HIGH ROLLER SOCIETY
10 PALMERS ROAD
LONDON E2 0SY
24 July 2010
photos: NoLionsInEngland except High Roller Society where noted.
After last week’s hugely fascinating screenprinting workshop, Graffoto completed its 6 hour crafts major at High Roller Society’s linoprinting workshop. Guest demo man this week was printer, book illustrator and lecturer (among many other illustrative activities) Nick Morley from East London Printmakers, aka “linocut boy”.
He showed off the tense and dangerous art of cutting lino, creating a prophetic split composition of a sprinting cyclist and a cloud of dust which anticipated Mark Cavendish winning the Champs Elysee stage of the Tour de France the following day. Just for fun, Nick chose to demonstrate a colour blend print across the cloud of dust with a solid blue on the cyclist
Lino cutting the cloud of dust (photo: High Roller Society)
Positioning the paper
Using Nick’s freshly cut lino block we participants and devotees had our first crack at inking and the critical skill of pressing the paper to the lino block using a “beron”.
For entertainment and experimentation, the workshop had a go at printing on six lino blocks kindly made available by Sweet Toof, Paul Insect, Nylon, Cyclops and SheOne and actually used in the printing of “lim ed” prints on sale at the High Roller Society “Press and Release” show. With a number of different coloured papers and ink colours to try, some of the prints produced by us amateurs looked pretty damn lush.
Sweet Toof proof print
On a technical note, the prints taken off the blocks at the workshop are regarded as “proofs” and some of the noted artists were present and showing how their work could be/should be printed, SheOne showed us how to overlay an abstract piece over a colour background resulting in a gorgeous spikey bold combination. Three artist printed proofs are available from High Roller Society though we understand the online shop may not be fully functional you probably should email them.
foreground: SheOne creating printed image, background: LMNL inks up a block, her hair and her frock
Rather than part of any edition, the “proofs” printed by us amateurs were really have-a-go fun practise pieces for people interested in the process, there certainly didn’t seem to be any signing or numbering going on.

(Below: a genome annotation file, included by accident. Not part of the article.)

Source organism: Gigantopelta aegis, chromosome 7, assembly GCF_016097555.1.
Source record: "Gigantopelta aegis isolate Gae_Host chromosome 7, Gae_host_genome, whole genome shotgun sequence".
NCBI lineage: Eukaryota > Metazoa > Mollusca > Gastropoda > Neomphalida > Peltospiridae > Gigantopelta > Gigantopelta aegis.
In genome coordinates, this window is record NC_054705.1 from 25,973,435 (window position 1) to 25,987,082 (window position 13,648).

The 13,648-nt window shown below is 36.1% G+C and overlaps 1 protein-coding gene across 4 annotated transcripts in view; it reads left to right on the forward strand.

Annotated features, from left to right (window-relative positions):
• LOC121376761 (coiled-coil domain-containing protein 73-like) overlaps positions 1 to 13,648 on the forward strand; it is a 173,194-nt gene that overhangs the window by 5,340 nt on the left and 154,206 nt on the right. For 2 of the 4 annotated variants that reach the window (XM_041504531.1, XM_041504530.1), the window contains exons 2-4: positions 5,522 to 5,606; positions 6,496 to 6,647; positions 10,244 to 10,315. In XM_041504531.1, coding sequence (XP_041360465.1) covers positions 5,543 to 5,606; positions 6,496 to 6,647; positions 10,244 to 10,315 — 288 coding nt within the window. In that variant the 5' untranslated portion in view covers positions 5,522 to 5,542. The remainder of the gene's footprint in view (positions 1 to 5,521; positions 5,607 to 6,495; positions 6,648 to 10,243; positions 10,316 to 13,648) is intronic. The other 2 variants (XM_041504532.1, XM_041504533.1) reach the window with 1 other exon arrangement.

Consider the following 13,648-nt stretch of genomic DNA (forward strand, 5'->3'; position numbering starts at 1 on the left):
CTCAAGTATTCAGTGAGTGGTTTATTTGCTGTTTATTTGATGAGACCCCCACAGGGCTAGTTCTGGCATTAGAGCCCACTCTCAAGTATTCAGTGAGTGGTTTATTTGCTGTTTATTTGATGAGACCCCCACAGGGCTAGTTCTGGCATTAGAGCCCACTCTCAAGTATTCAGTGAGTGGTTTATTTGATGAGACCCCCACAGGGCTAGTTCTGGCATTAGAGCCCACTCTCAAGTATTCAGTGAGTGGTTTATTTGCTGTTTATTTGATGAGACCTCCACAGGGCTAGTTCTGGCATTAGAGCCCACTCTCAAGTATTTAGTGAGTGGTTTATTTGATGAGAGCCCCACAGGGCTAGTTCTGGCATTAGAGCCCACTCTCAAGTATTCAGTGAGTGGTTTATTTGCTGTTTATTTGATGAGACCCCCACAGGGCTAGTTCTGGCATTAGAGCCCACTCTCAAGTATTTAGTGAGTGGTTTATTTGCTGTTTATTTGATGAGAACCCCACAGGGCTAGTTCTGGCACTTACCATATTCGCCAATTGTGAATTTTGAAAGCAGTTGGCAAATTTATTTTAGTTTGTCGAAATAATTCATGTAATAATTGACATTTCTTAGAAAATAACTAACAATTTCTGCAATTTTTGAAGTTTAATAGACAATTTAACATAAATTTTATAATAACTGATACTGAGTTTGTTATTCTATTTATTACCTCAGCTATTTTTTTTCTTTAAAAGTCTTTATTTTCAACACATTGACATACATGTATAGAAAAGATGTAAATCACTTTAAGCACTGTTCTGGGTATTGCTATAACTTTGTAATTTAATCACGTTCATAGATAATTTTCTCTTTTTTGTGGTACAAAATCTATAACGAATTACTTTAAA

SheOne proof print (photo High Roller Society)
Although we tend to think of lino cut as an ancient but coarse form of reproduction, there are many ways it can go wrong in the hands of the novice. Inking up the plate requires a skilled eye to ensure that the ink is uniformly spread with no blank spots, irregular pressing can cause variations in the image transferred to the paper. The photo below shows an overlap comparison of our first and second attempts at printing on a Sweet Toof lino print. Blemishes? No, those differences are “process idiosyncrasies”.
Sweet Toof linocut prints, newsprint paper.
If you look at the proofs hanging from the drying rack below you can see how the detail in the black marks along the edge varies between the two prints, and they were printed by the artist!
SheOne, Paul Insect (photo: High Roller Society)
Under the guidance of linoprint boy, Little Miss NoLions went next level, cutting a dragon outline (which from Dad perspective got “tense and dangerous”) and freestyling the skin texture and background.
Three days later we have two dragon lino prints still wet, ink on the upholstery in the car (joining the legions of dabs and smears from previous incidents transporting kids' wet painting) and ink on the back of the settee, a window ledge and the dining table.
The demonstration covered a simple small scale version of the process, linocut printing can be done in a variety of more complicated and even mechanised versions of the basic process we learnt. Linocut supremo Nick told the story of how he drove a steam roller a couple of weeks ago to press paper onto some very large lino cuts. The Nolions' mental picture of a lino mat wrapped round the roller with a sweaty, oil stained Nick banging out a repeating pattern on hot fresh tarmac turned out to be wrong but how were we to know.
Thanks to High Roller Society and particularly Jenny for putting on these events, NLIE and LMNL thoroughly enjoyed these insights into such mysterious arts. Thanks also to the artists who allowed their lino cuts to be desecrated by amateurs and to those artists present at the workshop providing help and encouragement. We look forward to High Roller Society living up to its name and bringing a steam roller along to a future workshop.